The sequel was released in April 2008, and  features new graphical building enhancements, a new neutral faction (the American Militia Forces), 5 new missions, and 2 new maps. In May 2008, a version 1.05 update was released.
Reception and controversy[edit | edit source]
Left Behind: Eternal Forces currently has an average critic rating of 45% at Game Rankings based on 19 reviews and 38 out of 100 at Metacritic based on 20 reviews indicated as "generally negative".
Though some reviewers praised the game for originality, many panned it claiming it had a ridiculous plot, mediocre gameplay, poor graphics and sound, and technical problems with the user interface, pathfinding, and A.I. In addition, many reviews criticized the game for allegedly promoting sexism, bigotry, and religious warfare, and the option to play on the side of the Antichrist in a Christian video game.
Reviewers of the game made note that several unit classes were restricted exclusively to male units and some claimed that it included racial stereotypes of Arabs and black people. Gamespot described this as part of a "1950s-style attitude" towards gender in the game, while PC Gamer described it as "the very definition of bigotry, or more specifically: misogyny."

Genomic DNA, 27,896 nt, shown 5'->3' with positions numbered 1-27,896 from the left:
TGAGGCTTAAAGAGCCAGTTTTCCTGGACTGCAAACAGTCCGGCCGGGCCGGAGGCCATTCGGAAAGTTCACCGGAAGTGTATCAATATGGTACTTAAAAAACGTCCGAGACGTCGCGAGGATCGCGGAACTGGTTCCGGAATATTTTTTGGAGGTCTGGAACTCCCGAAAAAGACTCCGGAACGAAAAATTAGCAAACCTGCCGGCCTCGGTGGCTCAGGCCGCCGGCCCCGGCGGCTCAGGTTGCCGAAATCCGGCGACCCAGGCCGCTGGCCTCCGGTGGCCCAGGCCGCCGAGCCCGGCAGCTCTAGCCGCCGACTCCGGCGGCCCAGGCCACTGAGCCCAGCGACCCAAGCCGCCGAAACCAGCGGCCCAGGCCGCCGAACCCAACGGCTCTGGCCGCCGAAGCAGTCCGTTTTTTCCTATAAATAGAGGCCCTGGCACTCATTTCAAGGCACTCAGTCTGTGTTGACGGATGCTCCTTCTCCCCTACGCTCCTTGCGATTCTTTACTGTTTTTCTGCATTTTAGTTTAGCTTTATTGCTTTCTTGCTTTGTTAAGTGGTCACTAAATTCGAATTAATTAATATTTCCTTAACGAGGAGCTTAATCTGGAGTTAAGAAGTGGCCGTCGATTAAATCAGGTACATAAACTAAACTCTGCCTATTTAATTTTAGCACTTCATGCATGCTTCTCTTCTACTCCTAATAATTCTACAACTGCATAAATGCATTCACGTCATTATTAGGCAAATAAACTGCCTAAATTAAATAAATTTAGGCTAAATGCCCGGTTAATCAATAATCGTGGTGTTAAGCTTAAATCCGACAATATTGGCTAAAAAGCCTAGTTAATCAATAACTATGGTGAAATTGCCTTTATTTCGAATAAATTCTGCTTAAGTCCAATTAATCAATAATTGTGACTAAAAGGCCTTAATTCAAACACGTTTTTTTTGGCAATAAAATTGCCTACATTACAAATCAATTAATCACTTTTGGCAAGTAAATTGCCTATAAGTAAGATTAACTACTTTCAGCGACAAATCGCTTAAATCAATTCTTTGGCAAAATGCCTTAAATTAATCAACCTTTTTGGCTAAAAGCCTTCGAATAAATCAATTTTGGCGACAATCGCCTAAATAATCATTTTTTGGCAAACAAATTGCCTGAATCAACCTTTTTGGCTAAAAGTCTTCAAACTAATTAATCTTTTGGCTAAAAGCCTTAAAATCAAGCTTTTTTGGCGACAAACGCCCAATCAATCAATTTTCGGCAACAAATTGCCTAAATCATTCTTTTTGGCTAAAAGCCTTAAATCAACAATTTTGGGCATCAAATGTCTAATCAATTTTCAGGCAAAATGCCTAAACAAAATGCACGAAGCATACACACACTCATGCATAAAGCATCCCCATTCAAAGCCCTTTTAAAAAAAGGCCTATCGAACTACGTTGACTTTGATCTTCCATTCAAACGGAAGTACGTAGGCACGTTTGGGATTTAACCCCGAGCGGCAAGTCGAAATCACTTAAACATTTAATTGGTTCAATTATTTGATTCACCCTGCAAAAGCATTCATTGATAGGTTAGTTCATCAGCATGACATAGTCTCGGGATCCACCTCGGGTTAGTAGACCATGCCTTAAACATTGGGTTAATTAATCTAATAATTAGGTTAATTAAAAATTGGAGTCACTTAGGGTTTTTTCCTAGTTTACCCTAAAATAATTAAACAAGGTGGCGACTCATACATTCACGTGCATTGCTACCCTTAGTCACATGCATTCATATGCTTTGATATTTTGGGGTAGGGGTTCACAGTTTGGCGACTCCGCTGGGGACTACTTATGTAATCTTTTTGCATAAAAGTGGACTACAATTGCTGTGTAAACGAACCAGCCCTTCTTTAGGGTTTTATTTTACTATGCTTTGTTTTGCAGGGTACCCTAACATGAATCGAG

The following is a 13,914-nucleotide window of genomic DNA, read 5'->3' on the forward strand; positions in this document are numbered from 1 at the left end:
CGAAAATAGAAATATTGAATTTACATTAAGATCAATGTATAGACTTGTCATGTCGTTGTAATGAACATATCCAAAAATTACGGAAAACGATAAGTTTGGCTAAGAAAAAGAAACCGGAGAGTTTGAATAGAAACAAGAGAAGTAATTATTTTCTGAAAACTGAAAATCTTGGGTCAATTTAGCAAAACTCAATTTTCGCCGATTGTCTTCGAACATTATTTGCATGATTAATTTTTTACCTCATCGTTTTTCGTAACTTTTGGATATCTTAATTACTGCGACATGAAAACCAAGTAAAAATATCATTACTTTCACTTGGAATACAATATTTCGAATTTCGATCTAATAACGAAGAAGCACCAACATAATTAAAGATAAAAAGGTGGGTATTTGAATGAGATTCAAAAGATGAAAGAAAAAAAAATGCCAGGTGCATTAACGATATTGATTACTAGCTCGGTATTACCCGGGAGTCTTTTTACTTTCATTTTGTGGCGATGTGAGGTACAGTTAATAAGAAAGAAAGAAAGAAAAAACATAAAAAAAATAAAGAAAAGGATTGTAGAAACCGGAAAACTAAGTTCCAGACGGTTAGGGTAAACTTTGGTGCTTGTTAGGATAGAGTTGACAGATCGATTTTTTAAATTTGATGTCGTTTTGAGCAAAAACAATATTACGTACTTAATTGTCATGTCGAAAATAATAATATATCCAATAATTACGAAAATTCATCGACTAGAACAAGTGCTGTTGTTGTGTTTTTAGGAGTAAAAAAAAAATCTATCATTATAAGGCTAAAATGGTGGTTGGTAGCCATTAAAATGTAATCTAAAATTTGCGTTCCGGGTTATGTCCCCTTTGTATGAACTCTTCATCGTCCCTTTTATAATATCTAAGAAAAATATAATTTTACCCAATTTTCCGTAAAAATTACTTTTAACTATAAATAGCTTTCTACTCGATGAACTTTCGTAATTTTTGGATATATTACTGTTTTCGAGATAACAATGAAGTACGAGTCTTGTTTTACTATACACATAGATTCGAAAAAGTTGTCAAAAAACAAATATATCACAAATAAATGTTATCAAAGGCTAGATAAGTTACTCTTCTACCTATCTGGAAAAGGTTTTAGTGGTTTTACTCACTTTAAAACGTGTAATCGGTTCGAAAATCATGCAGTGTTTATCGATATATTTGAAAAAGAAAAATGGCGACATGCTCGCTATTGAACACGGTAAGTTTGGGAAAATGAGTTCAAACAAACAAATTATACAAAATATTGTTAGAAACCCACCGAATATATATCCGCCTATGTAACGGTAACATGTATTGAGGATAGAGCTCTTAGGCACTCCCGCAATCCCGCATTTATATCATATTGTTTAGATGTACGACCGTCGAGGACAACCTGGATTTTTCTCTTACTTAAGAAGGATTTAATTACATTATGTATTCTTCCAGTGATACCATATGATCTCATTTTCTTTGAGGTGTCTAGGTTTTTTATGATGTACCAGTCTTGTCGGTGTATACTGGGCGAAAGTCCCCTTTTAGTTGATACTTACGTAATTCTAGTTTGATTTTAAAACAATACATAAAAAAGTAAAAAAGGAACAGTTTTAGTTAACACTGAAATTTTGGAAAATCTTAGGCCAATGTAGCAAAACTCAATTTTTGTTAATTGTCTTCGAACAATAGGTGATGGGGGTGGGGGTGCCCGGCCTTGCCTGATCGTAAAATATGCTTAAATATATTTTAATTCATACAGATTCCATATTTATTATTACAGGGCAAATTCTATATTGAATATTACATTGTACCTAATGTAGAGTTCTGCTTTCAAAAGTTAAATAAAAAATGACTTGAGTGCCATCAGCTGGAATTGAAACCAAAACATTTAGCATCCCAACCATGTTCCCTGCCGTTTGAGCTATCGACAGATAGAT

Some reviews were more positive. IGN, Ars Technica and GameSpy disagreed that the game promoted "convert or kill"-style violence. While Wired criticized the game's exclusionary religious theme, it reviewed its gameplay more positively, saying "the great surprise of Left Behind: Eternal Forces is that it actually kind of rocks. It's a classic real-time strategy game".
Inspired Media Entertainment addressed many of the game's technical issues in subsequent patches. Upon release, version 1.03 also added 2 more classes for 7 additional female units. GameShark reviewed an updated version of the game and gave it a C+.
Controversy[edit | edit source]
Upon its release, Eternal Forces was subject to criticism from various watchdog groups claiming that it promoted religious warfare and bigotry. Attorney Jack Thompson, who had strongly criticized violence in other video games, was particularly displeased with the game. Thompson claimed "The game is about killing people for their lack of faith in Jesus," which he claimed made it incompatible with basic Christian doctrine, and subsequently broke his connections with Left Behind publisher Tyndale House.